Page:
The government’s first step was the unilateral tightening of migration policy, which led to the conflicts with the EC, France, and Germany. The League’s leader, Matteo Salvini, took advantage of his dual roles as deputy prime minister and interior minister to try to implement his party’s agenda. He stopped accepting ships with migrants and refused landing permission for aeroplanes with asylum-seekers expelled from Germany who already had been registered in Italy according to the Dublin Regulation. Prime Minister Guiseppe Conte demanded the EC stop conveying to Italian harbours castaways rescued under the EU naval operation Sophia, tailored to fight migrant-smuggler networks. M5S’s leader, a deputy PM and economic development minister, Luigi Di Maio, threatened to suspend Italy’s payments to the EU budget if the EU Member States did not stop receiving migrants from ships arriving in Italy. He accused the Bank of France of abusive management of the African franc (the currency of 14 African states) to prevent these countries’ from pursuing expansive economic policy, arguing it has led to poverty and mass-migration. The EU summit on 28–29 June 2018, was an attempt to mitigate the controversy. However, it didn’t find any permanent solution to the migration problem. Italy forced a few countries to receive migrants from vessels it had refused entry to its harbours, but the government’s actions were an excuse for Germany to withdraw from Operation Sophia in February and for other countries to follow at the end of March 2019.
The government fulfilled M5S’s campaign promises about ending austerity policy by creating as October 2018 budget draft that had a deficit of 2.4% GDP instead of the 0.8% recommended by the EC. This led to conflicts in the EU arena, which ended with a compromise. The final deficit figure was 2.04% of GDP, which let the government introduce the reforms proposed by M5S.
The conflicts with the EC, France, and Germany led Italy to tighten relations with Russia and China. On 24 October 2018, Conte discussed with Russian President Vladimir Putin deepening economic cooperation. During the visit of Chinese leader Xi Jinping to Italy on 21–24 March, a memorandum on cooperation in the Belt and Road Initiative was signed. Italy de facto protected Chinese and Russian interests by precluding the EU from adopting a common statement on the crisis in Venezuela. Moreover, Di Maio and Salvini openly criticise the EU sanctions against Russia, arguing that they only weaken Italian exports.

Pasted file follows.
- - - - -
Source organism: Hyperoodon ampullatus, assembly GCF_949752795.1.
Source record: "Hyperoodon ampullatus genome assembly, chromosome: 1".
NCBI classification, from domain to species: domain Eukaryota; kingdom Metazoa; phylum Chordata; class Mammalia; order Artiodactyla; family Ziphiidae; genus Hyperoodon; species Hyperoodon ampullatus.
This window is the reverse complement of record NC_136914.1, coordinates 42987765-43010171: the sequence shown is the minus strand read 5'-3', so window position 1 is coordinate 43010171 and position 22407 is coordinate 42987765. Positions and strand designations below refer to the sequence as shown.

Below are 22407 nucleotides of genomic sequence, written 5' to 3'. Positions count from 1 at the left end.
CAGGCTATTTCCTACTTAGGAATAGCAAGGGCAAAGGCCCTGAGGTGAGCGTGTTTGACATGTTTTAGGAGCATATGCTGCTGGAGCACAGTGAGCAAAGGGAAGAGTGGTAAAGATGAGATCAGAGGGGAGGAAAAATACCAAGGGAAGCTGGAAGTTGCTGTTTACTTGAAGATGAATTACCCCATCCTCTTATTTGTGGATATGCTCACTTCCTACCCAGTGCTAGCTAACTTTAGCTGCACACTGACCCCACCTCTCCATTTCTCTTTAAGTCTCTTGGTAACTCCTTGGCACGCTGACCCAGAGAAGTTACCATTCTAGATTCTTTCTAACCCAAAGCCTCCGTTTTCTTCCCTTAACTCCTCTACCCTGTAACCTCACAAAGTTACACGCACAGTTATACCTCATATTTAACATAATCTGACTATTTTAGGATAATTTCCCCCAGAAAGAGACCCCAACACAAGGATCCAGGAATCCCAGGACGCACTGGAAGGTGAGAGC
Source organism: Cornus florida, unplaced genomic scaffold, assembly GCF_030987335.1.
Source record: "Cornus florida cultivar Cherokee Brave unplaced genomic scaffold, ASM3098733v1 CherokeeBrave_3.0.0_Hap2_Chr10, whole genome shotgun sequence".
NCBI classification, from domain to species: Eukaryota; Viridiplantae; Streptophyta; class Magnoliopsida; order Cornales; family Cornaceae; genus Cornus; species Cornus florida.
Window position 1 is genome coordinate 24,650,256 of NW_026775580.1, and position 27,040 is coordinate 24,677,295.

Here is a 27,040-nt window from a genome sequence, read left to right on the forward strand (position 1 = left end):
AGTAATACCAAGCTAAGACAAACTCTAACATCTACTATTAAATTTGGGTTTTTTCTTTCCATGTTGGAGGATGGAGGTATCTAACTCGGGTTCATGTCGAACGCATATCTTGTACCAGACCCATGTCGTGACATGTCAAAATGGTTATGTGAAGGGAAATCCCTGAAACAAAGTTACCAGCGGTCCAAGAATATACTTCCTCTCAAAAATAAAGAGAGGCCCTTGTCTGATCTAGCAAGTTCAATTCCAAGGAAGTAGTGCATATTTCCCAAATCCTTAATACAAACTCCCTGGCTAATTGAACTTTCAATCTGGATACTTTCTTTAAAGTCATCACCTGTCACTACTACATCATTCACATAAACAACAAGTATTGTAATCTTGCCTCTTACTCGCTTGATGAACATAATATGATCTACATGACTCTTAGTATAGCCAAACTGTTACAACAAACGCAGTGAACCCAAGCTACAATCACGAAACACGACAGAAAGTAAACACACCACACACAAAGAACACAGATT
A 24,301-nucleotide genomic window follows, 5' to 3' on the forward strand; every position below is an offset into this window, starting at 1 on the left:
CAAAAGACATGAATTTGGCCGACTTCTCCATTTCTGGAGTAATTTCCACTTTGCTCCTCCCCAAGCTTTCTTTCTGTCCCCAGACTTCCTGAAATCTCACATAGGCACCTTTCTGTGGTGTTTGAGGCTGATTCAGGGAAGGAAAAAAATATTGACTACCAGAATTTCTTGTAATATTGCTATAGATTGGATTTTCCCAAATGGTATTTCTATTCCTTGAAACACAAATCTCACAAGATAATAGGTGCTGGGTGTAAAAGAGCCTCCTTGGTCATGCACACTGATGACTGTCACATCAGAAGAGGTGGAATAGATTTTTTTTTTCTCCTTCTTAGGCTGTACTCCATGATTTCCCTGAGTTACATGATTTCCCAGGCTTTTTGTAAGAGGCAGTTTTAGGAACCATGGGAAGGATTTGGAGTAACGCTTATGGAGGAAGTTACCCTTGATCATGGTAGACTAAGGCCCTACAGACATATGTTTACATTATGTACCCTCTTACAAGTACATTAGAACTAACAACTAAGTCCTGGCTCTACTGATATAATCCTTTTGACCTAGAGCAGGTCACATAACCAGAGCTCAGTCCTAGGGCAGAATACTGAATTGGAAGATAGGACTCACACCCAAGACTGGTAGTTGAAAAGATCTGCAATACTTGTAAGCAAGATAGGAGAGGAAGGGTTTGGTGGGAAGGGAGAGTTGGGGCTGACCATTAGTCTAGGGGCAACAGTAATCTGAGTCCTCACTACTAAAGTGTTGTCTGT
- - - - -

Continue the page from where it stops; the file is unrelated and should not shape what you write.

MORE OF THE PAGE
Italy’s confrontational attitude is following the electoral cycle. Between now and May 2020, there will be elections to the EP and governments of 10 regions and half of the country’s municipalities. Both Salvini and Di Maio want to be the head of the European mainstream opposition inside the EP. They are rivals of French President Emmanuel Macron and make alliances with his critics. The League cooperates with Marine Le Pen’s National Rally and M5S wants to collaborate with the “yellow vest” movement.
The Italian government’s actions have given it temporal successes. The EC accepted a higher budget deficit and other EU countries received some migrants. However, the conflicts impede working out community solutions on migration policy and may reduce Italy’s impact on key EU staffing after the European elections.
The confrontational attitude of the government favours the League, which leads the polls and whose candidates win regional elections. M5S is losing voters but expects to recover them when their economic policy’s effects become more noticeable by the public. As a result of the prospect of electoral victories, the League could demand an increase in its impact on government policy. That would be a challenge to the stability of the government, though probably there won’t be any changes before May 2020.
The Italian government’s programme, though,
diverges from Poland’s interests in terms of EU-Russia relations, the
evaluation of the services directive, and EU fund-granting criteria. The
Italian statement on the crisis in Venezuela indicates that the country is
willing to use the unanimity rule to block EU
common foreign policy statements. The possibility that Italy would veto the EU
sanctions against Russia cannot be ruled out and may happen if the EC doesn’t
let the Italian government continue its expansive economic policy or
restrictive migration policy. The negotiations on the establishment of the
Italian budget for 2020, which will take place in
autumn, may result in such a situation. Increasing protectionism in services
could weaken the competitiveness of the Polish economy, which features low
taxes and low labour costs. The establishment of a rule on the number of
migrants to be admitted to a country and using the rate of unemployment as
criteria for the allocation of EU funds would reduce the financial benefits to
Poland from cohesion policy.